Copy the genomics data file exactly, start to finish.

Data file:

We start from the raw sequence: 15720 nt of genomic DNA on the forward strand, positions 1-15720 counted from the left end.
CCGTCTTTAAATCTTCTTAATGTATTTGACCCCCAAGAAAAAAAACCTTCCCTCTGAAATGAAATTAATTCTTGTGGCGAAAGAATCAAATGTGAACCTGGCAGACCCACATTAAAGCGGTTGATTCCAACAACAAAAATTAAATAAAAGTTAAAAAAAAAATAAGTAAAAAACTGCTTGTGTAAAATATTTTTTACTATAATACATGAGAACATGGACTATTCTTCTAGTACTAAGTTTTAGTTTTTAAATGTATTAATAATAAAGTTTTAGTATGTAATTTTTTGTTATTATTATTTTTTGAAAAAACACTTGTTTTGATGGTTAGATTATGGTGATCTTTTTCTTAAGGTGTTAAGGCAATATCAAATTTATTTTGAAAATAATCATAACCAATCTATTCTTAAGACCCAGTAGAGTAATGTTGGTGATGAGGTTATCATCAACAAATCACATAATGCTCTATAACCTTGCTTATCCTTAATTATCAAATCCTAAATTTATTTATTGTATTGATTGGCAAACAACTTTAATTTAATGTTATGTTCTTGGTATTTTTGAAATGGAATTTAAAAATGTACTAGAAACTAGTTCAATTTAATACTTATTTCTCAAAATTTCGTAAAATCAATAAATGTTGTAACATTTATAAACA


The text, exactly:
We start from the raw sequence: 15720 nt of genomic DNA on the forward strand, positions 1-15720 counted from the left end.
CCGTCTTTAAATCTTCTTAATGTATTTGACCCCCAAGAAAAAAAACCTTCCCTCTGAAATGAAATTAATTCTTGTGGCGAAAGAATCAAATGTGAACCTGGCAGACCCACATTAAAGCGGTTGATTCCAACAACAAAAATTAAATAAAAGTTAAAAAAAAAATAAGTAAAAAACTGCTTGTGTAAAATATTTTTTACTATAATACATGAGAACATGGACTATTCTTCTAGTACTAAGTTTTAGTTTTTAAATGTATTAATAATAAAGTTTTAGTATGTAATTTTTTGTTATTATTATTTTTTGAAAAAACACTTGTTTTGATGGTTAGATTATGGTGATCTTTTTCTTAAGGTGTTAAGGCAATATCAAATTTATTTTGAAAATAATCATAACCAATCTATTCTTAAGACCCAGTAGAGTAATGTTGGTGATGAGGTTATCATCAACAAATCACATAATGCTCTATAACCTTGCTTATCCTTAATTATCAAATCCTAAATTTATTTATTGTATTGATTGGCAAACAACTTTAATTTAATGTTATGTTCTTGGTATTTTTGAAATGGAATTTAAAAATGTACTAGAAACTAGTTCAATTTAATACTTATTTCTCAAAATTTCGTAAAATCAATAAATGTTGTAACATTTATAAACA